Bad Block in Operating system

Bad Block is an area of storing media that is no longer reliable for the storage of data because it is completely damaged or corrupted.

We know disk have moving parts and have small tolerances, they are prone to failure. In case when the failure is complete, then the disk needs to be replaced and its contents restored from backup media to the new disk. More frequently, one or more sectors become defective. More disks even come from the factory named Bad blocks.

This is also referred to as Bad Sector.

Cause of Bad Block :
Storage drives can ship from the factory with defective blocks that originated in the manufacturing process. The device with bad-blocks are marked as defective before leaving the factory. These are remapped with the available extra memory cells.

A physical damage to device also makes a device as bad block because sometimes operating system does not able to access the data. Dropping a laptop will also cause damage to the platter of the HDD’s. Sometimes dust also cause damage to HDD’s.



When the memory transistor fails it will cause damage to the solid-state drive. Storage cells can also become unreliable over time, as NAND flash substrate in a cell becomes unusable after a certain number of program-erase cycles.

For the erase process on the solid-state drive it requires a huge amount of electrical charge through the flash cards. This degrades the oxide layer that separates the floating gate transistors from the flash memory silicon substrate and the bit error rates increase. The drive’s controller can use error detection and correction mechanisms to fix these errors. However, at some point, the errors can outstrip the controller’s ability to correct them and the cell can become unreliable.

Soft bad sectors are caused by software problems. For instance, if a computer unexpectedly shuts down, due to this, hard drive also turn of in the middle of writing to a block. Due to this, the data contain in the block doesn’t match with the CRC detection error code and it would marked as bad sector.

Types of Bad Blocks :
There are two types of bad blocks –

  1. Physical or Hard bad block :
    It comes from damage to the storage medium.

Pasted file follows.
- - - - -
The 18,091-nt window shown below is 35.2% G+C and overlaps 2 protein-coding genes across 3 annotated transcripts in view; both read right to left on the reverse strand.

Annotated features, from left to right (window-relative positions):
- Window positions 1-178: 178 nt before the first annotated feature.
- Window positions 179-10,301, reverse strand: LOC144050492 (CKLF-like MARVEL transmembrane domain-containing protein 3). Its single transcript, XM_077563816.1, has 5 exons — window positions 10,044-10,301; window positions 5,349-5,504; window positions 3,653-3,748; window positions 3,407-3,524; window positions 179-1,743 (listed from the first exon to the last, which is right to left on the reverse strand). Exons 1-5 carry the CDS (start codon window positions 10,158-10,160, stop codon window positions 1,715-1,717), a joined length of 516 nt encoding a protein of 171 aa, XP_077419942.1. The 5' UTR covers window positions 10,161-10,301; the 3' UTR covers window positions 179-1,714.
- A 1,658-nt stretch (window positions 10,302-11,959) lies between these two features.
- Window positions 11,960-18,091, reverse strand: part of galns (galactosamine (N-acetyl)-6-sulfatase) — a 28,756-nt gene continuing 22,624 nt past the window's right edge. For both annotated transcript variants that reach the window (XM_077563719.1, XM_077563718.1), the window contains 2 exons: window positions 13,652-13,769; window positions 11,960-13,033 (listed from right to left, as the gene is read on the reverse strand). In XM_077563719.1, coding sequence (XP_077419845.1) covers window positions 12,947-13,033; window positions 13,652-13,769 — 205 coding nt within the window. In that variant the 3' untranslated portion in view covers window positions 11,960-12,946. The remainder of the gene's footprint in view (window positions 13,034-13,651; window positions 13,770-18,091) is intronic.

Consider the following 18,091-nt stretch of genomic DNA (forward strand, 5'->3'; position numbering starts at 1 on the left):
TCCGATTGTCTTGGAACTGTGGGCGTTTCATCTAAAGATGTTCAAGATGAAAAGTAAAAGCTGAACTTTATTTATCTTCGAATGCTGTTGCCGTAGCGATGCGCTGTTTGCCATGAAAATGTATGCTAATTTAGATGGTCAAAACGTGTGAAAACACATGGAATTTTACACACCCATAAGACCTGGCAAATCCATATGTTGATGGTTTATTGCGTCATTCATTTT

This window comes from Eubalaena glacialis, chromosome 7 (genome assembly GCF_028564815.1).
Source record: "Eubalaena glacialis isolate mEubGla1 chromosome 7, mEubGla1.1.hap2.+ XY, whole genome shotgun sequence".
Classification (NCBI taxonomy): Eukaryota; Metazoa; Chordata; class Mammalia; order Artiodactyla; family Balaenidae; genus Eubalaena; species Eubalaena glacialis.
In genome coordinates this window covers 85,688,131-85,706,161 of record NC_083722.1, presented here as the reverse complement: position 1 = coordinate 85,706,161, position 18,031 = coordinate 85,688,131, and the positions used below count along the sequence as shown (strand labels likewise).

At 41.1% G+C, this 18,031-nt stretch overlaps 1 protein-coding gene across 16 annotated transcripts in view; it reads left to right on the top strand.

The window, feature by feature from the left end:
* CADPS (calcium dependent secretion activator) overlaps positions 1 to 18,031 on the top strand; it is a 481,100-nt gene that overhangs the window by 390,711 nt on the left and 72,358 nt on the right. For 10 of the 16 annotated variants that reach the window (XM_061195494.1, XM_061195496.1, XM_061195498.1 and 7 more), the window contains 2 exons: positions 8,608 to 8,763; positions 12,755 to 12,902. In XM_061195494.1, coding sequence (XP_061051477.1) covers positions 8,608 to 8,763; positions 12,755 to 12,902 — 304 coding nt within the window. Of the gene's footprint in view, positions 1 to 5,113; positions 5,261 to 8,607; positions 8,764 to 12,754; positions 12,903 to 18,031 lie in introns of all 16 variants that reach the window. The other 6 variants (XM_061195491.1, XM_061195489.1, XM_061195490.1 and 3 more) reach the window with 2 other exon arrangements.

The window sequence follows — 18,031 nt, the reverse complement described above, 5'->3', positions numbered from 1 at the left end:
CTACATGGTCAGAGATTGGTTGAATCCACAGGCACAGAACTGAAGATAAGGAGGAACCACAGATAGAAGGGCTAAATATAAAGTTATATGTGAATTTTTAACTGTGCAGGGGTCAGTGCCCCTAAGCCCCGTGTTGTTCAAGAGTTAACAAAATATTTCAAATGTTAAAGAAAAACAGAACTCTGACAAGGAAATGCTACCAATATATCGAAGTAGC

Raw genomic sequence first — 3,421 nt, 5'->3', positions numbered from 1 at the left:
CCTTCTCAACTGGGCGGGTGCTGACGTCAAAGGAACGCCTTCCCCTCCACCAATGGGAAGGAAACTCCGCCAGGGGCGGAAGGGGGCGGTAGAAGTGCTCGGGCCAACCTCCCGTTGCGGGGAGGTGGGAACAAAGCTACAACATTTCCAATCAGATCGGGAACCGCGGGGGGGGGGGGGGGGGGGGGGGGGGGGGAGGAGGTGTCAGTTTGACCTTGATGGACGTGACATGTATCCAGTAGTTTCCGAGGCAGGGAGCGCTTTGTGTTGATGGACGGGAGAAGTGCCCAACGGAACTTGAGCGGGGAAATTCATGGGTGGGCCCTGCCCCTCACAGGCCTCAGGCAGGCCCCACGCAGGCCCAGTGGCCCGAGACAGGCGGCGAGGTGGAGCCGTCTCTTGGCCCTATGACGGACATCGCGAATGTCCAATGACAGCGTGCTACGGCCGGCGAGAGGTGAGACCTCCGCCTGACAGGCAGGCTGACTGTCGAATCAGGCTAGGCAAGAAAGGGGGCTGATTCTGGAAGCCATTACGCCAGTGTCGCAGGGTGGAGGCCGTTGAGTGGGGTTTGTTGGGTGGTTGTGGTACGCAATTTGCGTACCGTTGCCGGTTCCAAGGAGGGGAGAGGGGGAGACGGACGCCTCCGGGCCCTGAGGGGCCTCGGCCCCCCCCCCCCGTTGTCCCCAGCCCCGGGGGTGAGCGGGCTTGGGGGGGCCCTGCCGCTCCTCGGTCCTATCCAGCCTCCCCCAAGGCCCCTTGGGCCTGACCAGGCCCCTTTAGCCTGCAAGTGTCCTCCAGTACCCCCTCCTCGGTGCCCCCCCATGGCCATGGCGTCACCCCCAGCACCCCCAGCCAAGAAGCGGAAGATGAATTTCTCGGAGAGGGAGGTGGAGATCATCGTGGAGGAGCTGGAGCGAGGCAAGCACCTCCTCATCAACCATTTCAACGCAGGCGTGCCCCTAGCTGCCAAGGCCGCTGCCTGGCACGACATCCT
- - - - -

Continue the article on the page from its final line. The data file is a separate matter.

2. Soft or Logical bad block :
    A soft, or logical, bad block occurs when the operating system (OS) is unable to read data from a sector.

Example –
A soft bad block include when the cyclic redundancy check (CRC), or error correction code (ECC), for a particular storage block does not match the data read by the disk.

How Bad blocks are handled :
These blocks are handled in a number of ways, but it depends upon the disk and controller.



On simple disks, such as some disks with IDE controller, bad blocks are handled manually. One strategy is to scan the disk to find bad blocks while disk is being formatted. Any bad block that are discovered as flagged as unusable so that file system does not allocate them. If blocks go bad during normal operation, a special program (such as the Linux badblocks command) must be run manually to search for the bad blocks and to lock them away.

More sophisticated disks are smarter about bad-block recovery. The work of controller is to maintain the list of bad blocks. The list formed by the controller is initialized during the low-level formatting at the factory and is updated over the life of the disk. Low-level formatting holds the spare sectors which are not visible to the operating system.The last task is done by controller which is to replace each bad sector logically with the spare sectors. This scheme is also known as sector sparing and forwarding.

A typical bad-sector transaction is as follows –

  • Suppose Operating system wants to read logical block 80.
  • Now, the controller is going to calculate EEC and suppose it found the block as bad. It reports to operating system that the requested block is bad.
  • Whenever, next time the system is rebooted, a special command is used and it will tell the controller that this sector is to be replaced with the spare sector.
  • In future, whenever there is a request for the block 80, the request is translated to replacement sector’s address by the controller.

Note
The redirection by the controller (i.e., the request translated to replacement) could invalidate any optimization by the operating system’s disk-scheduling algorithm. For this reason, most disks are formatted to provide a few spare sectors in each cylinder and spare cylinder as well. Whenever the bad block is going to remap, the controller will use spare sector from the same cylinder, if possible; otherwise spare cylinder is also present.

Some controllers use spare sector to replace bad block, there is also another technique to replace bad block which is sector slipping.

Example of sector slipping
Suppose that logical block 16 becomes defective and the first available spare sector follows sector 200. Sector slipping then starts remapping. All the sectors from 16 to 200, moving them all down one spot. That is, sector 200 is copied into the spare, then sector 199 into 200, then 198 into 199, and so on, until sector 17 is copied into sector 18.
In this way slipping the sectors frees up the space of sector 17 so that sector 16 can be mapped to it.

The replacement of bad block is not totally automatic, because data in the bad block are usually lost. A process is trigger by the soft errors in which a copy of the block data is made and the block is spared or slipped. Hard error which is unrecoverable will lost all its data. Whatever file was using that block must be repaired and that requires manual intervention.

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